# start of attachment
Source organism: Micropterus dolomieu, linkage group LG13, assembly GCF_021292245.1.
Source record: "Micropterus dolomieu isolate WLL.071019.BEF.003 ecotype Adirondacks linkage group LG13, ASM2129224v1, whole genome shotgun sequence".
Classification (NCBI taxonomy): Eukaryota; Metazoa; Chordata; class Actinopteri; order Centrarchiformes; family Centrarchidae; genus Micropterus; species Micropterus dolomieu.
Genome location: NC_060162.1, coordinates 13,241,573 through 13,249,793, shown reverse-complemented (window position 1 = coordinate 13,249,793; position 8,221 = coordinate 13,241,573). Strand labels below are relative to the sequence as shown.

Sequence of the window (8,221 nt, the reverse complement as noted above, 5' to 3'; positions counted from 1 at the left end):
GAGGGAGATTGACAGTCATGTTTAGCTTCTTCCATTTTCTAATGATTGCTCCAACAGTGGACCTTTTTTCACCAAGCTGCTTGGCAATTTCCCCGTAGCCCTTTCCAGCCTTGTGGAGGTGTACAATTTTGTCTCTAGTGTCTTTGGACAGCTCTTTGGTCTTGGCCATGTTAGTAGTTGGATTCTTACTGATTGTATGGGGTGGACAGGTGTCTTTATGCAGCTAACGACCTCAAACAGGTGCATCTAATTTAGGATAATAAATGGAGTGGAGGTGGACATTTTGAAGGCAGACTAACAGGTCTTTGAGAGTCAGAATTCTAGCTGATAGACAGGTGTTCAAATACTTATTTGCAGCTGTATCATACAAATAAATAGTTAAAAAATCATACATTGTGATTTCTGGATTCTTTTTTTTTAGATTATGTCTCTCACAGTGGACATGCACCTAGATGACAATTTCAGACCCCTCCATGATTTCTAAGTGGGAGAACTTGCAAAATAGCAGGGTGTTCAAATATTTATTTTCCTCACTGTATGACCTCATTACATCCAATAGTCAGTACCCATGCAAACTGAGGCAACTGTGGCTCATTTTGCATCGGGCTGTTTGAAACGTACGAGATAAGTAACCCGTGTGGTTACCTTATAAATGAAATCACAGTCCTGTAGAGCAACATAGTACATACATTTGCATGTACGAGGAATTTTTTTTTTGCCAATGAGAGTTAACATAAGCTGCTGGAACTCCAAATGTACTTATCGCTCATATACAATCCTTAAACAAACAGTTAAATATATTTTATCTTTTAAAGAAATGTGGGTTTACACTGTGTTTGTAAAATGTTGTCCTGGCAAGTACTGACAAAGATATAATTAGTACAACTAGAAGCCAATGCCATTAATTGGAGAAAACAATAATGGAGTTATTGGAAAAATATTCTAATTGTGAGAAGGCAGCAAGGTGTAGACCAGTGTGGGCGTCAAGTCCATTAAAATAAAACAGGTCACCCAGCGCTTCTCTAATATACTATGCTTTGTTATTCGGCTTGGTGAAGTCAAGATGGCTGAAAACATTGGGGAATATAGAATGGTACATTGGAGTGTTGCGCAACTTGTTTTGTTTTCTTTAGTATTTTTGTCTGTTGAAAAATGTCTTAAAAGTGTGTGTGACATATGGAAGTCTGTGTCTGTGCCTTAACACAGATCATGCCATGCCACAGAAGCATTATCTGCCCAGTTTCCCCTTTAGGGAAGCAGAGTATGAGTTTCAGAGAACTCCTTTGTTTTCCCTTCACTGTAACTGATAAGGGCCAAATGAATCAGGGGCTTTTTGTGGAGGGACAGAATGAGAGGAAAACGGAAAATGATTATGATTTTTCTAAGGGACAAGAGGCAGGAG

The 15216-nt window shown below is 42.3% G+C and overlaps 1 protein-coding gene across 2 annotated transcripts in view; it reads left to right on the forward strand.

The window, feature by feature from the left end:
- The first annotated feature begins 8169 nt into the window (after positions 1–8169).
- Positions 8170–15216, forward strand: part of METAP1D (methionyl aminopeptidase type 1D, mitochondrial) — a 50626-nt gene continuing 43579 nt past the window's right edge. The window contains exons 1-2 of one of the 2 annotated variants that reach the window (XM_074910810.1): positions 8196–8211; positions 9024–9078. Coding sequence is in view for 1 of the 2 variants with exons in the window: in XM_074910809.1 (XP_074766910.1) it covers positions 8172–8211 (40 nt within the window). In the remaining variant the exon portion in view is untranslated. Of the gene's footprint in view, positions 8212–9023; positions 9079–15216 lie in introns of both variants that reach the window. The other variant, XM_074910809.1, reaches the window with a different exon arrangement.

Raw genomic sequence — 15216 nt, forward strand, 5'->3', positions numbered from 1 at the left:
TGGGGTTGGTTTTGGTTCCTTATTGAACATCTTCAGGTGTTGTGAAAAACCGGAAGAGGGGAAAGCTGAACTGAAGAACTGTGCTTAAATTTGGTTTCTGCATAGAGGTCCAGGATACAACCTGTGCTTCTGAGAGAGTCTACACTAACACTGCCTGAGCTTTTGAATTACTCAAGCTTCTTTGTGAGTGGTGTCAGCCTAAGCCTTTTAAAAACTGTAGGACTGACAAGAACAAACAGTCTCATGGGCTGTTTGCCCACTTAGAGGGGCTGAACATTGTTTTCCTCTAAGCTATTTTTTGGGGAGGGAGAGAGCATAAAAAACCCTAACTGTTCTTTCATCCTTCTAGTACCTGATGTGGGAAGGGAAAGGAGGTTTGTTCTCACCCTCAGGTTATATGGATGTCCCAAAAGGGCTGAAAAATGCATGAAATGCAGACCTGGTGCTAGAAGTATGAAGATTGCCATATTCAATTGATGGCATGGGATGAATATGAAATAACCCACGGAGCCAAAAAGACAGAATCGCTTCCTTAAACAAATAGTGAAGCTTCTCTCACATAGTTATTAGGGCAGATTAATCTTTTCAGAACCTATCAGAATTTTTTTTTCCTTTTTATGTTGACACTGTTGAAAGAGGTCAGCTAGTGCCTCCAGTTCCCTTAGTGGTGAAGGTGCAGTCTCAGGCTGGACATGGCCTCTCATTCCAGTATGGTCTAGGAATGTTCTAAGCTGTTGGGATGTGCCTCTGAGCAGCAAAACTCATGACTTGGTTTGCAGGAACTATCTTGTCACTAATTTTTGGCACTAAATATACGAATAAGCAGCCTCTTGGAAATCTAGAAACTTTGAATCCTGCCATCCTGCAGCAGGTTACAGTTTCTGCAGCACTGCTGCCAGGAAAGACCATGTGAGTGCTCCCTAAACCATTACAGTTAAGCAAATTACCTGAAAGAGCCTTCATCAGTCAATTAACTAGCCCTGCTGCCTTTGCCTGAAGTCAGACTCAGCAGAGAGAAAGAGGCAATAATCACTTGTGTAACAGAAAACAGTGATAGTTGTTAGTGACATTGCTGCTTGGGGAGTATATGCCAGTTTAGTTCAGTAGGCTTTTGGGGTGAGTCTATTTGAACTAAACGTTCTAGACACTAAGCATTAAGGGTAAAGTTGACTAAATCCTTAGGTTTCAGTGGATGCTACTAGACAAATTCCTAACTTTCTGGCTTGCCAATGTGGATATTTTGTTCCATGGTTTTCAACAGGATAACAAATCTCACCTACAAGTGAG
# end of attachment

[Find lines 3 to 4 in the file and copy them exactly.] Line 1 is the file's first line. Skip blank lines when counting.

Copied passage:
Classification (NCBI taxonomy): Eukaryota; Metazoa; Chordata; class Actinopteri; order Centrarchiformes; family Centrarchidae; genus Micropterus; species Micropterus dolomieu.
Genome location: NC_060162.1, coordinates 13,241,573 through 13,249,793, shown reverse-complemented (window position 1 = coordinate 13,249,793; position 8,221 = coordinate 13,241,573). Strand labels below are relative to the sequence as shown.